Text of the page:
First of all-- the aspect of Hong Kong that I've most appreciated in my short 42 hours here has been the fact that I've found a people who love their carbohydrates as much as I do. Heaping piles of fried noodles, pork congee (basically mashed rice stew), and dim sum (assorted dumplings with mashed lord knows what inside and seaweed-wrapped rice balls with beefy goodness inside) ... at 7am? can't go wrong with that breakfast of champions. oh yeah, and accompanied by coffee thicker than the tar Pants makes when he uses a scoop of grounds per cup of water.
Jac, one of the WSC leaders who will be traveling with us for the first week or so, has done a really great job of compacting what I would consider DAYS worth of sightseeing here into about 16 hours between yesterday and this morning. He's done the Hong Kong scene enough to know the best places to see, the best times to go, and the best ways to get there. Super efficient, although when (yes, mom, not if but when) I come back I'll have barely any clue how to ever get back to anywhere we visited.
Seriously though, Hong Kong = AWESOME. Whoever dubbed Paris the city of lights clearly had never visited Hong Kong and looked out over the Hong Kong Island skyline from Kowloon Peninsula. It really puts any large
city I've ever visited to shame. They even have a nightly laser light show, which isn't all that impressive but it's hard to top the already incredible skyline. We definitely made sure to hit up the night street markets and I picked up a pair of Kanye glasses for less than 6 bucks. completely impractical, but perfect for the photo ops. those have already come out multiple times during our adventures.
Jac has done a really great job in making everything really applicable to our experience as well-- at first I didn't really understand how Hong Kong could be an additional training site. One of our main stops around Central District on Hong Kong Island was a shopping centre run by predominantly Filipinos-- a hotspot for poor Filipinos to come and work, many for years at a time, and send money back to their families. Many of the young women we met that were working there had multiple young children back home that they had not seen for upwards to three years. Ridic. They even had PNB Remittance Centres (Philippine National Bank) in the complex where they could go to send their paychecks straight back to the Philippines. Ridic again. Another stop was a Doaist Temple where even just walking up we witnessed a woman throwing piles of red and gold embroidered papers into an incinerator.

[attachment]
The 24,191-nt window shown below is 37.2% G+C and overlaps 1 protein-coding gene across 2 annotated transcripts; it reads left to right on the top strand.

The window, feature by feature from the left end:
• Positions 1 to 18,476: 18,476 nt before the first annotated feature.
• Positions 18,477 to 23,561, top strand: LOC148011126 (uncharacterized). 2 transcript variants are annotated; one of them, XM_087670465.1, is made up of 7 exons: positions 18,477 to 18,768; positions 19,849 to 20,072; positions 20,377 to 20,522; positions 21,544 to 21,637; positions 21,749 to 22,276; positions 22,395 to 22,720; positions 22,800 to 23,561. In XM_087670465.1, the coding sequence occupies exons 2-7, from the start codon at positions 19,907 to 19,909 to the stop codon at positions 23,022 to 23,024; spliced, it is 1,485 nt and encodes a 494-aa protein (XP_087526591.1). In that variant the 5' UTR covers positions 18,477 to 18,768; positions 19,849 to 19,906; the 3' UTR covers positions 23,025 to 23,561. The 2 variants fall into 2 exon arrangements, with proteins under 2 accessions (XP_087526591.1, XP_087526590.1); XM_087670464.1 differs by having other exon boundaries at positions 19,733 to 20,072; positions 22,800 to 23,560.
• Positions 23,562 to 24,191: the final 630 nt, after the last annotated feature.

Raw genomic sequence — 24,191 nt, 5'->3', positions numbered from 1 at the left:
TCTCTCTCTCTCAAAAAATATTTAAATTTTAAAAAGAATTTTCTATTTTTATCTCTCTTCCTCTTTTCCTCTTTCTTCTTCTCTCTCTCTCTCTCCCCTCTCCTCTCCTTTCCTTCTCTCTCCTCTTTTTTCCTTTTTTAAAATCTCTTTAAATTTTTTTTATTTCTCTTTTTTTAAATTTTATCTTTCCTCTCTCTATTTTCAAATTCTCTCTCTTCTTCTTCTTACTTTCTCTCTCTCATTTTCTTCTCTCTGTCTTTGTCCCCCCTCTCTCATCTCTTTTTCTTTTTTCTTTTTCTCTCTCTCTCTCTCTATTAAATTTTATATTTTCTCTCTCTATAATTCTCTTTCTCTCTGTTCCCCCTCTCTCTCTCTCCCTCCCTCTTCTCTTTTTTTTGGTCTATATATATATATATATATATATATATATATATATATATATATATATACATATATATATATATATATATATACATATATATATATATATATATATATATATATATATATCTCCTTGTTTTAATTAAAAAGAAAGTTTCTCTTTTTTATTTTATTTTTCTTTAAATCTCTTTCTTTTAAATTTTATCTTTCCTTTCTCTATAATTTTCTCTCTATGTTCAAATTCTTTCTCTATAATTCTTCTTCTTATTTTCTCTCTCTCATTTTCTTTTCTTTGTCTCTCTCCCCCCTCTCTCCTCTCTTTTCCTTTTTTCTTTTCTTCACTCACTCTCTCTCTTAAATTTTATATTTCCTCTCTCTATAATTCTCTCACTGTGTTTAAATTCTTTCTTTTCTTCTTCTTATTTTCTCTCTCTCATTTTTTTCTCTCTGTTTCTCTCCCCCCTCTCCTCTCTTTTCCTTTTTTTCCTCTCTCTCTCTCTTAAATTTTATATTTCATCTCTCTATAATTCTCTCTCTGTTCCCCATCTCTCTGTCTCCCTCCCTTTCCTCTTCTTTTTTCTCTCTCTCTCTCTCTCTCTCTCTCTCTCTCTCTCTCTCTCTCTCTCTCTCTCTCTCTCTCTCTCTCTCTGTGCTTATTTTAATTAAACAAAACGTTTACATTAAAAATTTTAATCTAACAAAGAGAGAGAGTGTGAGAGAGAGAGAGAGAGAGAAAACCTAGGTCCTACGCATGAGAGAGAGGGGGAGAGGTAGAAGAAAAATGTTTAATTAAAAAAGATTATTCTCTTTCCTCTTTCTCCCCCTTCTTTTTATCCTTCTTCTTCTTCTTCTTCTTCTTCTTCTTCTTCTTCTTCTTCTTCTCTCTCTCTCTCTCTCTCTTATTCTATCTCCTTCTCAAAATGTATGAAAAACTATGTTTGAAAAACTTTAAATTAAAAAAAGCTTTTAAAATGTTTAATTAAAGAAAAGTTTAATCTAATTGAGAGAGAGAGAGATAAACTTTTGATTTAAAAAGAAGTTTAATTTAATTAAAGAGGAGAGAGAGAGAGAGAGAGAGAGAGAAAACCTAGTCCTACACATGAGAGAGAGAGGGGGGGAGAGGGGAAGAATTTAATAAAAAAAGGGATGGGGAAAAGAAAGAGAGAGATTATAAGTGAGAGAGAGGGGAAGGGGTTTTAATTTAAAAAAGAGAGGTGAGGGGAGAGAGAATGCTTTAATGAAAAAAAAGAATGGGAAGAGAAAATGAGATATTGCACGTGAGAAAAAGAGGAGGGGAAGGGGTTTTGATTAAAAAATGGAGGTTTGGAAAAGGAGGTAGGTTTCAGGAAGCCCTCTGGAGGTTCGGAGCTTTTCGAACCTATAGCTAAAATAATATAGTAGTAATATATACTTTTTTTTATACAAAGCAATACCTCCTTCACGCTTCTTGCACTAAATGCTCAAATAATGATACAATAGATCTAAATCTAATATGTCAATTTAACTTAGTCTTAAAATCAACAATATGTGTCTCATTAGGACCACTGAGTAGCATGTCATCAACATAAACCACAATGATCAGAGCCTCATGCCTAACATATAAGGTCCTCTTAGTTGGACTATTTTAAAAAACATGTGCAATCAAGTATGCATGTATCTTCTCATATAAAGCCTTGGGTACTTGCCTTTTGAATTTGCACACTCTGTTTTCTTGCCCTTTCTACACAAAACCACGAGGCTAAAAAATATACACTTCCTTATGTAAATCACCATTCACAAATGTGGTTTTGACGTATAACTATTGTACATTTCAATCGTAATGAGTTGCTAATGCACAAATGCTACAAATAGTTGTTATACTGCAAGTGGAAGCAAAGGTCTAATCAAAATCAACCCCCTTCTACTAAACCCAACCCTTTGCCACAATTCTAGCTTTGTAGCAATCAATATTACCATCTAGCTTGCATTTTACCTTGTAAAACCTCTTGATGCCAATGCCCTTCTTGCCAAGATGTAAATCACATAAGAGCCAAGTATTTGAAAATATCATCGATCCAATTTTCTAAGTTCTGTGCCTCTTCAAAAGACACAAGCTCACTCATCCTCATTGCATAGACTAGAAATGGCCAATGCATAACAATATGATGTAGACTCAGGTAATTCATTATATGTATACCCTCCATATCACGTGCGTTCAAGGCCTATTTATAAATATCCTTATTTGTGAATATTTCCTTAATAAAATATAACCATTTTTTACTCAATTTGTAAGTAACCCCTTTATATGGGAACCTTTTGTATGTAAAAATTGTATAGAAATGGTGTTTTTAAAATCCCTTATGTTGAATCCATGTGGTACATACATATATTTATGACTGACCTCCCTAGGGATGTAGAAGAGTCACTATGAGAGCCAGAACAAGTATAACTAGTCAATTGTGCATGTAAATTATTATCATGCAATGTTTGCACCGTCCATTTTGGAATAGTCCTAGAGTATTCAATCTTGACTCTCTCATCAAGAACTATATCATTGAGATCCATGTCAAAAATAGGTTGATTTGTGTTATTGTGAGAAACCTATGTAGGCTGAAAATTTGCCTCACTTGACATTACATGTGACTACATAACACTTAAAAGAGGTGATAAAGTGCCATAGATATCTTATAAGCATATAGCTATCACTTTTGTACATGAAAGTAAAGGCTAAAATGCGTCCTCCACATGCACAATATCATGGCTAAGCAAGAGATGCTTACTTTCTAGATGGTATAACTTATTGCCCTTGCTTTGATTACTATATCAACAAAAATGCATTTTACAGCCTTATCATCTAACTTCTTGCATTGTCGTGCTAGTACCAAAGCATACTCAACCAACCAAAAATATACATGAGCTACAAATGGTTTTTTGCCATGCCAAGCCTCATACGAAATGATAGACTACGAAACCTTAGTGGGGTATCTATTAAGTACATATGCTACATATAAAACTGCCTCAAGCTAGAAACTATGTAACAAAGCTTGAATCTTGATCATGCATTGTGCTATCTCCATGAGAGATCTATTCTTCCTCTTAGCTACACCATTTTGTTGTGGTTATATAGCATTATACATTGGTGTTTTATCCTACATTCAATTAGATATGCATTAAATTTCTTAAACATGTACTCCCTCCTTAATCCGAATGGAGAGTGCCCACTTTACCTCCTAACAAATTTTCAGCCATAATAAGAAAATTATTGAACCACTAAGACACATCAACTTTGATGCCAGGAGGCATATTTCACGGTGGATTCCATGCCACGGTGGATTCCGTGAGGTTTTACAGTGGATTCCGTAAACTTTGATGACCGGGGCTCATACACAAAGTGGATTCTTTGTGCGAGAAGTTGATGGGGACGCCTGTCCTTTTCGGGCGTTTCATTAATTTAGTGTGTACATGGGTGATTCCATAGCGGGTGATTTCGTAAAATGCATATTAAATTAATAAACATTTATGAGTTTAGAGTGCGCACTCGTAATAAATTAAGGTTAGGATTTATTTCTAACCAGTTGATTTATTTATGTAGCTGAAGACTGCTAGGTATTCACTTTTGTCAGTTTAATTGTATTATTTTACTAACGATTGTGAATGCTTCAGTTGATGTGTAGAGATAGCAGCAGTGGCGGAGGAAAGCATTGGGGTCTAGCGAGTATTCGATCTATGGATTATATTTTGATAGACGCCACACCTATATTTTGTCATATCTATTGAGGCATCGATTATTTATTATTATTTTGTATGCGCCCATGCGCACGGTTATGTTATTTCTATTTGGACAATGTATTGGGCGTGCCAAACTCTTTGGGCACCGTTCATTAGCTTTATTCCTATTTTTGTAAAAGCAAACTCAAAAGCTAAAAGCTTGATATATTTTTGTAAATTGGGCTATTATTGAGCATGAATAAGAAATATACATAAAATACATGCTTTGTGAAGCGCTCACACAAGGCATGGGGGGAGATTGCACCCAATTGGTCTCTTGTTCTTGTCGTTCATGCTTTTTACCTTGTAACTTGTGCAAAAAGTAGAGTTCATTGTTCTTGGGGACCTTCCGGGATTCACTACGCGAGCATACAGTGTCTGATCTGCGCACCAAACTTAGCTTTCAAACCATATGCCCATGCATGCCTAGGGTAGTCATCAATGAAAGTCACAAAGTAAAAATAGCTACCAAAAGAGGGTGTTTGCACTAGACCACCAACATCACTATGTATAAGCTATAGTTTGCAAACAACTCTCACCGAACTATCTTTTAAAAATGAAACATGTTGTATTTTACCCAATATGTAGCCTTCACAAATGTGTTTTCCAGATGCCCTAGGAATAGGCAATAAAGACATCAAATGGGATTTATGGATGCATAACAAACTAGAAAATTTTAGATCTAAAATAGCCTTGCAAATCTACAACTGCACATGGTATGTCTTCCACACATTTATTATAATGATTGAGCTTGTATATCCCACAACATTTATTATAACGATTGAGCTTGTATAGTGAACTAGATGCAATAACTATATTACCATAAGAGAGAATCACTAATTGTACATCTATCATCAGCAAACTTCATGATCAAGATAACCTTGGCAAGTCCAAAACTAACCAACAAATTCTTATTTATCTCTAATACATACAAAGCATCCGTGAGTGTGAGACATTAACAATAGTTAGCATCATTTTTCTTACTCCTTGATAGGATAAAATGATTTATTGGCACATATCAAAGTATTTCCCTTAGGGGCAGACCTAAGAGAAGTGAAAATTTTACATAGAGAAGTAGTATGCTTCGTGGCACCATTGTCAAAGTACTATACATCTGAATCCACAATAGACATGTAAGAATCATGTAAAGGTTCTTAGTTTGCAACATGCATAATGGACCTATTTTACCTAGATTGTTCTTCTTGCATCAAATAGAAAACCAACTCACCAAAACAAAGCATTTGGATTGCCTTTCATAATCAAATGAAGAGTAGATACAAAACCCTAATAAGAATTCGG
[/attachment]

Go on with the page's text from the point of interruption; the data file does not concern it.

hoi?! later learned it was temple money she had purchased to burn and send up to whatever ancestors of hers she wanted to appease... either they were high rollers or she'd done something really big to piss them off because she was burning TONS of this stuff. Crazy amounts of incense, candles, ritualistic prayer mantras, and instruments to wake up the ancestors to hear their prayers. Flashes of scenes from Mulan definitely kept running through my head.
Alot of the rest of the day yesterday was spent wandering around the streets and definitely on Hong Kong Island I
felt like we were in one huge botanical garden. They're super big on maintaining the right shui (seriously, i'm not making this up) and so even heavily-trafficked streets are still lined with all kinds of crazy shrubbery and perfectly groomed plants lining every pedestrian bridge. Seriously, every turn had a cool photo op. Our last stop this morning was in Kowloon Park where alot of locals go for Tai Chi sessions and we were too late to see the mass crowds but there were definitely some cute old men still there. I've definitely discovered that my strange obsession with the geriatric population still stands cross-culturally. of course. Hong Kong has definitely grown on me but I'm excited to finally get to the Philippines and figure out just exactly what the heck I'm doing this summer! Just one more plane ride!!